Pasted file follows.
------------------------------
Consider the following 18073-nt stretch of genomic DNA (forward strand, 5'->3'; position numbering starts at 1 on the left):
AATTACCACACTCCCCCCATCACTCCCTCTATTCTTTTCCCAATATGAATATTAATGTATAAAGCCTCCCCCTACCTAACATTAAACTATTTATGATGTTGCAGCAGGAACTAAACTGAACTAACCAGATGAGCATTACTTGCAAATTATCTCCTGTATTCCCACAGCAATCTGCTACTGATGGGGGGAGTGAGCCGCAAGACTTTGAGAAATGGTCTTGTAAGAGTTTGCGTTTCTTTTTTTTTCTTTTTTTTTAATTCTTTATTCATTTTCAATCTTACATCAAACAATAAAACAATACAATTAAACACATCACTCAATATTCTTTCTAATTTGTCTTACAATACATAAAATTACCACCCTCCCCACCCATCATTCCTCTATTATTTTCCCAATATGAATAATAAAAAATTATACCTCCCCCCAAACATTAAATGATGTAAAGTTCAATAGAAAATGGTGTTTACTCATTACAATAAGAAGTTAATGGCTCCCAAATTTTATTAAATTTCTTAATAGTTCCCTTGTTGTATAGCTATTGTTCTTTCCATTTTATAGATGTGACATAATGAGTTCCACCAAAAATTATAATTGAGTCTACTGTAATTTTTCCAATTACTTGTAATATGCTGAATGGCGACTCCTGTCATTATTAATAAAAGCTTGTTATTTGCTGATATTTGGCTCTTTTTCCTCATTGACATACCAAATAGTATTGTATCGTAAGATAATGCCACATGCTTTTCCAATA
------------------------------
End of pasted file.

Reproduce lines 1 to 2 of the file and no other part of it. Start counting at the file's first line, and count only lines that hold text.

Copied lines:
Consider the following 18073-nt stretch of genomic DNA (forward strand, 5'->3'; position numbering starts at 1 on the left):
AATTACCACACTCCCCCCATCACTCCCTCTATTCTTTTCCCAATATGAATATTAATGTATAAAGCCTCCCCCTACCTAACATTAAACTATTTATGATGTTGCAGCAGGAACTAAACTGAACTAACCAGATGAGCATTACTTGCAAATTATCTCCTGTATTCCCACAGCAATCTGCTACTGATGGGGGGAGTGAGCCGCAAGACTTTGAGAAATGGTCTTGTAAGAGTTTGCGTTTCTTTTTTTTTCTTTTTTTTTAATTCTTTATTCATTTTCAATCTTACATCAAACAATAAAACAATACAATTAAACACATCACTCAATATTCTTTCTAATTTGTCTTACAATACATAAAATTACCACCCTCCCCACCCATCATTCCTCTATTATTTTCCCAATATGAATAATAAAAAATTATACCTCCCCCCAAACATTAAATGATGTAAAGTTCAATAGAAAATGGTGTTTACTCATTACAATAAGAAGTTAATGGCTCCCAAATTTTATTAAATTTCTTAATAGTTCCCTTGTTGTATAGCTATTGTTCTTTCCATTTTATAGATGTGACATAATGAGTTCCACCAAAAATTATAATTGAGTCTACTGTAATTTTTCCAATTACTTGTAATATGCTGAATGGCGACTCCTGTCATTATTAATAAAAGCTTGTTATTTGCTGATATTTGGCTCTTTTTCCTCATTGACATACCAAATAGTATTGTATCGTAAGATAATGCCACATGCTTTTCCAATA